Tuesday, May 29, 2012

Day 4 - Kenya Journal

Although we saw tremendous suffering and need, the real takeaway from this day was the message of hope and healing.  The CIC group was one of the best examples of amazing adults investing in the future of children.  The health clinic was a real example of partnership.  It was amazing to see the teaching about things that we just seem to take for granted, like the health benefits of basic sanitation.  Visiting Mary and her family, and being invited into her home, was a life-changing experience.  Her hope, and the determination of "Adult" was awe inspiring, and I knew at the moment that Adult asked us to sponsor Mary's family why I was there.  Ouma Grace, Mary's youngest child, was registered in the system at our request and the process for us to sponsor her is moving forward.  Although it is easy to say that we will change their lives through sponsoring Grace, what is immediately evident to me is that our lives have also been changed by meeting her.

Katito journal - 9 May 2012

We started our day with worship and devotional at the Katito IPA office. We learned Momba Sowa Sowa (Things Are Getting Better) and it was so fun. A visiting pastor took us through Acts 27:21-26 and 2 Kings 4:1-7. The common thread is that God is not restricted by man's limitations. In both cases, He provided extraordinarily for those who had faith.

We then went to another primary school to see the work of the Children In Christ (CIC) group. We joined the kids in singing and dancing and playing games. We played simon says, learned a bible verse and danced.  My partners were two little girls from the school. It was so much fun. The staff of the CIC was so awesome teaching the kids and I was really moved by the fact that the kids are learning about God and Jesus. In the school, I noted their motto: Together We Succeed! That very much sums up how I feel about this trip...the people in the field here...World Vision...and the resources that it takes...together, we can do God's work.
Next we went to a mobile health clinic for those who live too far away from the actual clinic building. We saw younger children (0-4 years) get weighed, measured, examined, etc. Additionally, we saw the mother's get educated on sanitation, nutrition, etc. Afterwards, we watched the villagers go through an exercise to help them come to awareness of the problem of OD (open defication). They mapped their village on the ground and showed the staff where they use the bathroom. The next step was for them to see the effects of not using a latrine and to understand the adverse health effects. The conversation was very graphic, but the key is that the villagers need to come to the understanding that it is a health issue on their own.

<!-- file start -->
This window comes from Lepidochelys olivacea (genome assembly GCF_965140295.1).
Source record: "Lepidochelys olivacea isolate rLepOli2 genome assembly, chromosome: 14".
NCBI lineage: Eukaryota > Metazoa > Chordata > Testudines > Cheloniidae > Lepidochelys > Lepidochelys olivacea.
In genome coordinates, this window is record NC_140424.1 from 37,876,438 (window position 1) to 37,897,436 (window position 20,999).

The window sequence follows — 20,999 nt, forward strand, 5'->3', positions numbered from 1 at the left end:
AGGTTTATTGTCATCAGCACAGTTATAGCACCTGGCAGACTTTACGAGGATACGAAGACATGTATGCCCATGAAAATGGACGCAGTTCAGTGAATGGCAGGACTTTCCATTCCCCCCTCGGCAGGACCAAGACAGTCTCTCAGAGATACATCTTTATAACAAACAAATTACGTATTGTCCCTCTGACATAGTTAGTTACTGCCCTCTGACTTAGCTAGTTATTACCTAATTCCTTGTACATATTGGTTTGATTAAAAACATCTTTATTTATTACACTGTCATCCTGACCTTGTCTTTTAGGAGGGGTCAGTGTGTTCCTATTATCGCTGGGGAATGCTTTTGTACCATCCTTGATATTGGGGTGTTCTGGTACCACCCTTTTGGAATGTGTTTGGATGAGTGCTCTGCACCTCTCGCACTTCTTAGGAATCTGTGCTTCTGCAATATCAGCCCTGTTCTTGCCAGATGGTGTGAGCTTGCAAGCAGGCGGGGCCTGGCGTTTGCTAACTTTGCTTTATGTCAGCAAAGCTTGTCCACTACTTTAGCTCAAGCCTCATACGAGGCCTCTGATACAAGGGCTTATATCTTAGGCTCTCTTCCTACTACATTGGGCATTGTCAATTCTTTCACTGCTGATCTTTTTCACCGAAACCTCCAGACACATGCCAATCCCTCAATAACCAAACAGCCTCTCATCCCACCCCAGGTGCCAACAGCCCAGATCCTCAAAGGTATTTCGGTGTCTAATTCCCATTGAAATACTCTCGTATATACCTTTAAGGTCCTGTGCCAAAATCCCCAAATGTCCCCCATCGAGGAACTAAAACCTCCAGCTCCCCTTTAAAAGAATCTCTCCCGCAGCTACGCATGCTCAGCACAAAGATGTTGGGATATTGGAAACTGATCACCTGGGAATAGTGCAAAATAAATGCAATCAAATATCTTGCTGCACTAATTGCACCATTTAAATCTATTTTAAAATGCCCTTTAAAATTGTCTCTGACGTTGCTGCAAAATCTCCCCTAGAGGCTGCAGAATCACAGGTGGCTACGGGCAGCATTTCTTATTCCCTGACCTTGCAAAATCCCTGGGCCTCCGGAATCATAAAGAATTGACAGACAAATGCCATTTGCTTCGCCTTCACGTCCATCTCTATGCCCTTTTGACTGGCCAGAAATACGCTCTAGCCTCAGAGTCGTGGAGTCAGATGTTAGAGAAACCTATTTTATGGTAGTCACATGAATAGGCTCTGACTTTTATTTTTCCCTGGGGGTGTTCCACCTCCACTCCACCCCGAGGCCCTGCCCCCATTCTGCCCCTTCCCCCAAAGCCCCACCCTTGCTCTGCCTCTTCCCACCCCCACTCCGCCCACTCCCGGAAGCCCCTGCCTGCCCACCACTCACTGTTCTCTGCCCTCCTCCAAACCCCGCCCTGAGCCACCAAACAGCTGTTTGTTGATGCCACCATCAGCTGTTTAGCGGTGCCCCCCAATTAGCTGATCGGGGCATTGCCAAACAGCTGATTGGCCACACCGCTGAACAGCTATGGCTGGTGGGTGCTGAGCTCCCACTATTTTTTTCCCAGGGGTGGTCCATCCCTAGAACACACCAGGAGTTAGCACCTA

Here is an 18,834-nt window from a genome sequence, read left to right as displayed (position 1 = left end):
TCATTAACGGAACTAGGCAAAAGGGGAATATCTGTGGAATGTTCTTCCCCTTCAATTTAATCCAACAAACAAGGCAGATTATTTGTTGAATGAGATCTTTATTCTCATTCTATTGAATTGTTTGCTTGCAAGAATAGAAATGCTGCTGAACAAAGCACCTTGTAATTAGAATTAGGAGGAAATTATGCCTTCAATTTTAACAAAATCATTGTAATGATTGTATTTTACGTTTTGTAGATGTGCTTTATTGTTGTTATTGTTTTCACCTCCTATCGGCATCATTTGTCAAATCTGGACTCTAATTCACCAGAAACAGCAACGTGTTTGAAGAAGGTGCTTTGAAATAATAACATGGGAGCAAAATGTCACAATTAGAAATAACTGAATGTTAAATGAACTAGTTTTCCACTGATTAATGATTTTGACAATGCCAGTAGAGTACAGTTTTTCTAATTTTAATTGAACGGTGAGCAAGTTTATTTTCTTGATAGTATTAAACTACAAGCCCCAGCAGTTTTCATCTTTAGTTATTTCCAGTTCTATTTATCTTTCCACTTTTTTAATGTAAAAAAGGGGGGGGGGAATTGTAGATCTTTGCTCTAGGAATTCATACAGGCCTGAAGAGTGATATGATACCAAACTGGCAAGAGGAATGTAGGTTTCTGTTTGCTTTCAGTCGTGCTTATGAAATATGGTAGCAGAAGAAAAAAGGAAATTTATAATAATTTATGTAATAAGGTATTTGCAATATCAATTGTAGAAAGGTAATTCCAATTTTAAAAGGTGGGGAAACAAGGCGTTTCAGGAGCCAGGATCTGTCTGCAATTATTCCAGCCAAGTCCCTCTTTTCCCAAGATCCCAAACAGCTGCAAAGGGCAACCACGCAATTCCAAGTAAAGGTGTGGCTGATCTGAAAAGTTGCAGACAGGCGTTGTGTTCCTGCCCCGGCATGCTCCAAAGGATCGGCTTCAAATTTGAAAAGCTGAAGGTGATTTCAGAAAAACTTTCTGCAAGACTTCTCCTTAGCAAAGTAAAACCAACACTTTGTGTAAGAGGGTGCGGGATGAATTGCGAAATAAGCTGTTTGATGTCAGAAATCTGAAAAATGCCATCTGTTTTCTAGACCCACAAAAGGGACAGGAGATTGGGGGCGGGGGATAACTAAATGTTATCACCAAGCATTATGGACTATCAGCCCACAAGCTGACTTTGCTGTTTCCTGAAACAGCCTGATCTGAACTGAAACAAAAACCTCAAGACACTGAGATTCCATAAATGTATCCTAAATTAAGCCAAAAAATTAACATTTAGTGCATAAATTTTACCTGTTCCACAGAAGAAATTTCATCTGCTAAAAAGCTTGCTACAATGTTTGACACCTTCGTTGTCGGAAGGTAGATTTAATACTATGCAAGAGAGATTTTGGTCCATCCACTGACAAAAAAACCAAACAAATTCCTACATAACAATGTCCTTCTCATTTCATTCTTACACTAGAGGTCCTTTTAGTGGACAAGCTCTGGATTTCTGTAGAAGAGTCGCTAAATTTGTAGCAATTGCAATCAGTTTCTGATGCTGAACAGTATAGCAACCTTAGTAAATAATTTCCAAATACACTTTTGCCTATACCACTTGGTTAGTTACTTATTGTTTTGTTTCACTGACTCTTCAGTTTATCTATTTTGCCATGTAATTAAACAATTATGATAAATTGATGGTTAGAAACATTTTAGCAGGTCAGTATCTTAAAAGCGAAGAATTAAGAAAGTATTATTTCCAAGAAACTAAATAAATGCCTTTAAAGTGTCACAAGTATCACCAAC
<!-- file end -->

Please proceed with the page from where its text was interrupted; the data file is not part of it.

Our next stop was a community greenhouse. About 20 villagers, mostly older women, came together and built a 270 square foot greenhouse. The materials were obtained by them, except for anything that could not be supplied locally...the UVA plastic sheets and the screens. These were supplied by WV, as were the seeds. The women bought a rain catch cistern and hired the labor to put up the structure. Additionally, the government supplied the required training. A month ago they plated tomato seeds. In about a month, they will start to reap tomatoes and for 9 months, because of the green house, they will have tomatoes. What was so wonderful about these women, in addition to their hospitality, was that they donate much of their crop to OVCs and other needed areas. These women are the real Hands of God. I fact, I have been continually amazed by the generosity of those who appear to have so little.

We then returned to the the IPA for lunch. We have eaten very well on this trip.

We then visited Mary, a mostly single mother of four who is living with AIDS. We visited her in her home, which was a wonderful 2-room mud dwelling with a steel roof. She seemed to have suffered a stroke, as well. She and her caretaker Mary (aka: "Adult") shared her story of Mary becoming quiet ill and bedridden, and her husband leaving her because of that. We learned that world vision convinced her of her need to go to the hospital, where she learned that both her and her husband were HIV+. After learning of her infection, World Vision assigned caretakers to her who helped her get better. Two years later, she is doing better. Her beautiful four children are HIV negative, as well. Adult thanked us for her visit, but begged us to sponsor her children. I was very moved by this and realized that God was presenting me with an opportunity. I told Adult that we wouldn't forget about her, that she was in our hearts forever. I then asked Tracy Thurmond if there was anything we could do...Tracy inquired about her children's status and we discovered that they are not registered. However, with the help of the WV staff, one will be registered tomorrow, and will be immediately sponsored by Angie and I. I'm not even gone yet, but I cannot wait to return to see all of our sponsored children again.